Most graduate and professional programs require letters of recommendation from undergraduate course instructors as part of a successful application. Full-time faculty members expect to write these letters of reference as part of their job, but they may receive dozens of requests each term and are not required to accept individual requests. Instructors who are adjunct faculty members or graduate students working as teaching fellows are not paid to write reference letters, though they may accept your request. Instructors may decline your request if they don’t know you very well, you haven’t given them enough notice, they have already written many letters of reference in a term, or their schedule doesn’t allow them adequate time. To lessen the letter-writing workload (and by extension, making the potential referee more likely to say ‘yes’ to your request), and to support the instructor in writing a strong reference letter for you, we encourage you to follow this guide.
Who to Ask
To decide who to ask you will need to:
When to Ask
How to Ask
Once you know who you are going to approach, speak to the instructor in person or compose a message outlining the following:
Once You Have Received a ‘Yes’
Submit the following to the referee:
After the Instructor Submits the Reference Letter
Step 1: Do you really need to send an email?
□ Is your question particularly complex? It may be best to ask in person or during office hours.
□ Is this question inappropriate to ask in person? If so, it is also inappropriate to ask via email.
□ Can you find the answer to your question elsewhere? Read the course syllabus, check OnQ (announcements, discussion board, instruction sheets for assignments), and check lecture slides.
□ If you can’t find the answer to your question, and it is something you’d feel comfortable saying to your professor or TA in person, then go ahead!
Step 2: Subject line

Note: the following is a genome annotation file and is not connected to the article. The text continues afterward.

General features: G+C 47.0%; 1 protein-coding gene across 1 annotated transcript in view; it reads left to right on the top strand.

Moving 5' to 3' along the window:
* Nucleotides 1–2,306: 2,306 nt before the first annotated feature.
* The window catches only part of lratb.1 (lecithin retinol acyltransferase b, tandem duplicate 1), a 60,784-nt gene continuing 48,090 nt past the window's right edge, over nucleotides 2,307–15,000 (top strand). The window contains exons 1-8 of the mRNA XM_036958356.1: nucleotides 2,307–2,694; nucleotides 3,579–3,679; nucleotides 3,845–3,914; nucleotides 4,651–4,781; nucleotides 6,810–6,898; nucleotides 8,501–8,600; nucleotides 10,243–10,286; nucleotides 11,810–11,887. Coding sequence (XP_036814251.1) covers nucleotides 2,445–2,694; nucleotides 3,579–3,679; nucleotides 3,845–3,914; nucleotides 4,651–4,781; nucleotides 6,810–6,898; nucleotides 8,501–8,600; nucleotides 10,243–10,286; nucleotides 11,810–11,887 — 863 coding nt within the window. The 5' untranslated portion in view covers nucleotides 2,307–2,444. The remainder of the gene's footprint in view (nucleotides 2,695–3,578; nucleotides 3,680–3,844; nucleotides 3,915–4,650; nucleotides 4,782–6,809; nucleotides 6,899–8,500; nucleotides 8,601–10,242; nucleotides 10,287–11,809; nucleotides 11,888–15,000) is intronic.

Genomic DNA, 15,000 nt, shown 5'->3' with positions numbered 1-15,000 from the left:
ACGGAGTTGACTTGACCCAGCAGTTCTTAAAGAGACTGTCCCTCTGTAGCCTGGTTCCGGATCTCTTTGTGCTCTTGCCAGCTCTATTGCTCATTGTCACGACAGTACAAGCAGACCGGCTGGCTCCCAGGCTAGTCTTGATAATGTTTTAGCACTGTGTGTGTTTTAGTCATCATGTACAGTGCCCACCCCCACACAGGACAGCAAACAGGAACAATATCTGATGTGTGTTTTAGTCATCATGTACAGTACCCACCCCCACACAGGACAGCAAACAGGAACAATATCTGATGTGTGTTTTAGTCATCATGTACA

□ Includes the course code.
□ Includes your last name.
□ Includes the general topic of your email.
Step 3: Addressing your email
□ Uses formal writing conventions (e.g., ‘Dear Dr. Smith’, ‘Dear Instructor Smith’, or ‘Dear Mr./Ms./Mx. Smith’).
□ Is addressed to the appropriate recipient (your TAs are often responsible for answering students’ questions).
□ The recipient’s name is spelled correctly.
Step 4: The content of your email
□ Paragraph/sentence 1: Introduces yourself (including your full name, student number, and the course you are taking), and the context of your email.
□ Paragraph/sentence 2: Specifies why you are sending an email. Ensure your question is easily identified and understood, with all relevant information needed by the recipient.
□ Paragraph/sentence 3: Elaborates on additional information/useful context.
Step 5: Signing off on your email
□ Sign off with your formal regards, name, and contact information.
□ If emailing from an iPhone or other mobile device, be sure to check that “sent from [x]” is not included in your email – this looks unprofessional. If possible, take the time to write your email from your laptop.
□ Ensure you are sending your email from your Queen’s student email account. Spam filters will sometimes catch emails sent from external servers and may not make it to your intended recipient.
Step 6: Including any relevant attachments
□ If you reference attaching a document, be sure to include it before you send your email.
Step 7: Proofreading and checking the “tone”
□ Ensure that your email contains no typos or grammatical errors.
□ Review for the “tone” of your email – ensure that it is professional and respectful. Don’t use slang, shorthand, colloquial language, all-capital letters or incomplete sentences. Avoid using contractions if possible.
See Communicating with Professors and TAs on the Queen’s Student Academic Success Services (SASS) website: https://sass.queensu.ca/resources/online/communicating